The Fashion Institute Of Technology Put Two Top Officials On Leave Over A Runway Show People Are Calling Racist

Model Amy LeFevre, who is black, said she "almost broke down in tears" when she found out she was supposed to wear certain accessories on the runway.

A New York City fashion institute placed two school officials on administrative leave Friday following a fashion show featuring "racist references" that led to backlash from models and students.

The runway show, put on during a New York Fashion Week showcase for graduating students of the Fashion Institute of Technology's MFA program, included "large prosthetic ears and lips and bushy eyebrows," the school said in a statement addressing the incident.

In addition to students who protested the prosthetics, model Amy LeFevre, who is black, told NBC News that she "almost broke down in tears" when she found out she was supposed to wear them during the show and said she felt "pressured" by those in charge.

She said she told the runway show's organizers that the prosthetics called back to offensive caricatures of black people.

LeFevre said FIT students "did come to support me, realizing how inappropriate [the accessories] were," but said that they were yelled at to move away from her.

LeFevre eventually ended up walking the runway without the accessories.

FIT president Joyce Brown said in the school's latest statement that she would be sending LeFevre and the other models who participated in the show letters of apology. Requests for comment from LeFevre were not immediately returned Saturday.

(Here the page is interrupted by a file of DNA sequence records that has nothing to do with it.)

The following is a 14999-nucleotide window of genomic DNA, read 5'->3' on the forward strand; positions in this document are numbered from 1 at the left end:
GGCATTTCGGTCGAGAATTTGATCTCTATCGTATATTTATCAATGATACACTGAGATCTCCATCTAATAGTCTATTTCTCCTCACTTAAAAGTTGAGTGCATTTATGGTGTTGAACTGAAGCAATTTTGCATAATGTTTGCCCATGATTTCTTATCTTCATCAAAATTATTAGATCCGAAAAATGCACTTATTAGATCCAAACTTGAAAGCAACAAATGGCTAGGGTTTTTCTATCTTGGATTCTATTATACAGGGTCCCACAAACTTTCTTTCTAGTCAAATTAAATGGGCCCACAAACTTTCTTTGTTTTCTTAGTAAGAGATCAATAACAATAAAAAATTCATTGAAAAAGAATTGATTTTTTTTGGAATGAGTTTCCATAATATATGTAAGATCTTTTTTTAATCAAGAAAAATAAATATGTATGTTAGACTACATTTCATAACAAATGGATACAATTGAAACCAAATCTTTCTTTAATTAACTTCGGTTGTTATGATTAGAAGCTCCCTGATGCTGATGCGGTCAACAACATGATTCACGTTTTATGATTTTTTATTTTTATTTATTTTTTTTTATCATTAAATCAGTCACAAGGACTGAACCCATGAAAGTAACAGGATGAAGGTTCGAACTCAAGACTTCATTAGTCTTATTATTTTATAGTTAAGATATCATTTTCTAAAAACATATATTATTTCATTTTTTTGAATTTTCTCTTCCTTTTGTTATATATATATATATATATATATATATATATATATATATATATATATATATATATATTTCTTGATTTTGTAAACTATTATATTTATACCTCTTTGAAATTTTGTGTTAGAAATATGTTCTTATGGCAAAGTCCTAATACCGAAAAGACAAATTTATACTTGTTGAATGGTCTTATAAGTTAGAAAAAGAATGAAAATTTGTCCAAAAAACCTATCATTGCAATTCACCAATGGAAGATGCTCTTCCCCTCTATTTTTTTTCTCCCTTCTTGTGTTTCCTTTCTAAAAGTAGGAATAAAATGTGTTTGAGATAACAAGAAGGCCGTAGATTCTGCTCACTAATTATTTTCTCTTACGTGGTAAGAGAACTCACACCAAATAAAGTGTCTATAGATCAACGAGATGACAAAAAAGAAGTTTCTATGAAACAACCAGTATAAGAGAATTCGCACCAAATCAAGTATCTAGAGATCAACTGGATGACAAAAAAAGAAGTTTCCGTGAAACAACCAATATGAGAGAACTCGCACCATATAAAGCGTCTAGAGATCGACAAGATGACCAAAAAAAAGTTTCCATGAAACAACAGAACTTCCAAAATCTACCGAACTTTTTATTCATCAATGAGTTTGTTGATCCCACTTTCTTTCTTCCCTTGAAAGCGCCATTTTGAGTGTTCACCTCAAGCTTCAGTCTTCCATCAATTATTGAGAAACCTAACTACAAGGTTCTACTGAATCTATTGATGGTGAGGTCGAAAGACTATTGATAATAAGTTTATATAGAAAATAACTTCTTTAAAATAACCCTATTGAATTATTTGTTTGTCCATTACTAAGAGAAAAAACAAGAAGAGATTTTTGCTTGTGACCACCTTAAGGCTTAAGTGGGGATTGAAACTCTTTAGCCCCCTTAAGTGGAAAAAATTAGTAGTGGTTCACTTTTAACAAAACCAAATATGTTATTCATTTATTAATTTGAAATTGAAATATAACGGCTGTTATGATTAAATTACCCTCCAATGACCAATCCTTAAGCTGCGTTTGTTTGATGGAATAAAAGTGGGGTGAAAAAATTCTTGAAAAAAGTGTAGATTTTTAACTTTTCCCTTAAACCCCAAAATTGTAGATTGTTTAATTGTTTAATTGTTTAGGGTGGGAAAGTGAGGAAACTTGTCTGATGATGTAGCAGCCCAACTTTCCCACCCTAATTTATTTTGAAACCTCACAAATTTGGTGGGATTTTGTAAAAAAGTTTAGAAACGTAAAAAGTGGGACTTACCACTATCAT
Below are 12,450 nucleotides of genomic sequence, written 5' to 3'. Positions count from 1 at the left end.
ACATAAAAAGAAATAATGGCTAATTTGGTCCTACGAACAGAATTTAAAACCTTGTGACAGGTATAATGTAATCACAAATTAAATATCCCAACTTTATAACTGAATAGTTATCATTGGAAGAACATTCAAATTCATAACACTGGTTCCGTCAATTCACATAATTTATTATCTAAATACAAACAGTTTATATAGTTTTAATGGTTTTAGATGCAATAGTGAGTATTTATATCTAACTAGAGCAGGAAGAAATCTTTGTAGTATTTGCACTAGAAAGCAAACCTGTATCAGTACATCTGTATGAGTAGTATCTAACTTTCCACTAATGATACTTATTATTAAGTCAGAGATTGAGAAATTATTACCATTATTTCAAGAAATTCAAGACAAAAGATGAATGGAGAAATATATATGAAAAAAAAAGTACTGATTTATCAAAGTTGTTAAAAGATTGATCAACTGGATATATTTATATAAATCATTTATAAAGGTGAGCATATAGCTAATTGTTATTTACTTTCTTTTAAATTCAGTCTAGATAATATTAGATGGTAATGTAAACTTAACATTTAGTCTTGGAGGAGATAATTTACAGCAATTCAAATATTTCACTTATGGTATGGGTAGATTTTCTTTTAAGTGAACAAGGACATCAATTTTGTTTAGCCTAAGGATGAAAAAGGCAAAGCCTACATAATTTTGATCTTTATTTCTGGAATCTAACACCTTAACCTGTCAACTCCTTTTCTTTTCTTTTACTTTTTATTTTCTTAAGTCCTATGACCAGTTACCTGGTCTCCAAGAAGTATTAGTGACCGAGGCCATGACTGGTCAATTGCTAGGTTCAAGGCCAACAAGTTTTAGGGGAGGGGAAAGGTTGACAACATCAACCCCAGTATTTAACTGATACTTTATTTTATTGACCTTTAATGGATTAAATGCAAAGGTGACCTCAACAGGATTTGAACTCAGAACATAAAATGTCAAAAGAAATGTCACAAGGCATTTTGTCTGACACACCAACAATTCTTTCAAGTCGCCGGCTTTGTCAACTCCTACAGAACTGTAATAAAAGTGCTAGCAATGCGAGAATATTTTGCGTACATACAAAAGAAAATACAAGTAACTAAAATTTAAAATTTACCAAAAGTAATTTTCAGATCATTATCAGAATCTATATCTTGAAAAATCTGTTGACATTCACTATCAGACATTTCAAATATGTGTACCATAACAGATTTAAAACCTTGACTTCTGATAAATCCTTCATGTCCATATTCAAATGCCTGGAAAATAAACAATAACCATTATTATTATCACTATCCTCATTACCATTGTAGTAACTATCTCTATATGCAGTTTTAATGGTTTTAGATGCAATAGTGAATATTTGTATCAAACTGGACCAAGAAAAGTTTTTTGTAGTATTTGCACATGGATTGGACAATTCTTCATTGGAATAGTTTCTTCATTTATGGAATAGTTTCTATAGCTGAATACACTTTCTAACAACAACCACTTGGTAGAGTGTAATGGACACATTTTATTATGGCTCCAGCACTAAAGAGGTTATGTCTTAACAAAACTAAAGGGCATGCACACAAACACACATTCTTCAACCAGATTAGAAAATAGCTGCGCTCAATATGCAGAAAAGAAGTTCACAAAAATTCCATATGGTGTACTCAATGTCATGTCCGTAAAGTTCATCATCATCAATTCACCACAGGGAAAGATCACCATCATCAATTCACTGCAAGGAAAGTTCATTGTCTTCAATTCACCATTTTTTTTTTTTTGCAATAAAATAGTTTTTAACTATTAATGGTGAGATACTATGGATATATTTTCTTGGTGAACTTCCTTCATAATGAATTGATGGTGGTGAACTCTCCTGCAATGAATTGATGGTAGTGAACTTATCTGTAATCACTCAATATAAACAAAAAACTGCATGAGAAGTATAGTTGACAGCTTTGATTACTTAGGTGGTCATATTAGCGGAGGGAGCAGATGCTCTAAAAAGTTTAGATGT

The collection was designed by FIT alum Junkai Huang. However, Brown said in the statement that Huang's collection "was not aimed at invoking or provoking racial implications" and noted that "it also appears — based upon information available — that the styling and accessorizing used in the show were provided to him rather than chosen at his discretion."

"To us, this indicates that those in charge of and responsible for overseeing the show failed to recognize or anticipate the racist references and cultural insensitivities that were obvious to almost everybody else," Brown said.

It was not clear who provided Huang with those accessories. Requests for comment from both Huang and FIT were not immediately returned Saturday.

FIT said that the school has also commissioned law firm Bond, Schoeneck & King to investigate the incident. Both Mary Davis, dean of the School of Graduate Studies, and Jonathan Kyle Farmer, chair of the MFA Fashion Design Department, have been placed on administrative leave pending the investigation's conclusion.

In an Instagram post, Farmer apologized to LeFevre and took "full responsibility" for the accessories, NBC News reported.

"I deeply apologize for any harm and pain I've caused to those involved with the show, including Amy LeFevre," he wrote. "It was never our intent for the show's styling to be interpreted as racist or to make people feel uncomfortable but I now fully understand why this happened. I take full responsibility and am committed to learning from this situation and taking steps to do better."

Farmer's Instagram account is now private.

The fashion industry has been no stranger to designs invoking racist tropes in recent years. In 2018, Prada was criticized for a window display featuring figurines in what many said was blackface, and agreed to racial equality training for its employees in New York City moving forward. Gucci has also apologized for clothing featuring blackface imagery, and Burberry announced new diversity initiatives after it included a "noose hoodie" in a 2019 fashion show.

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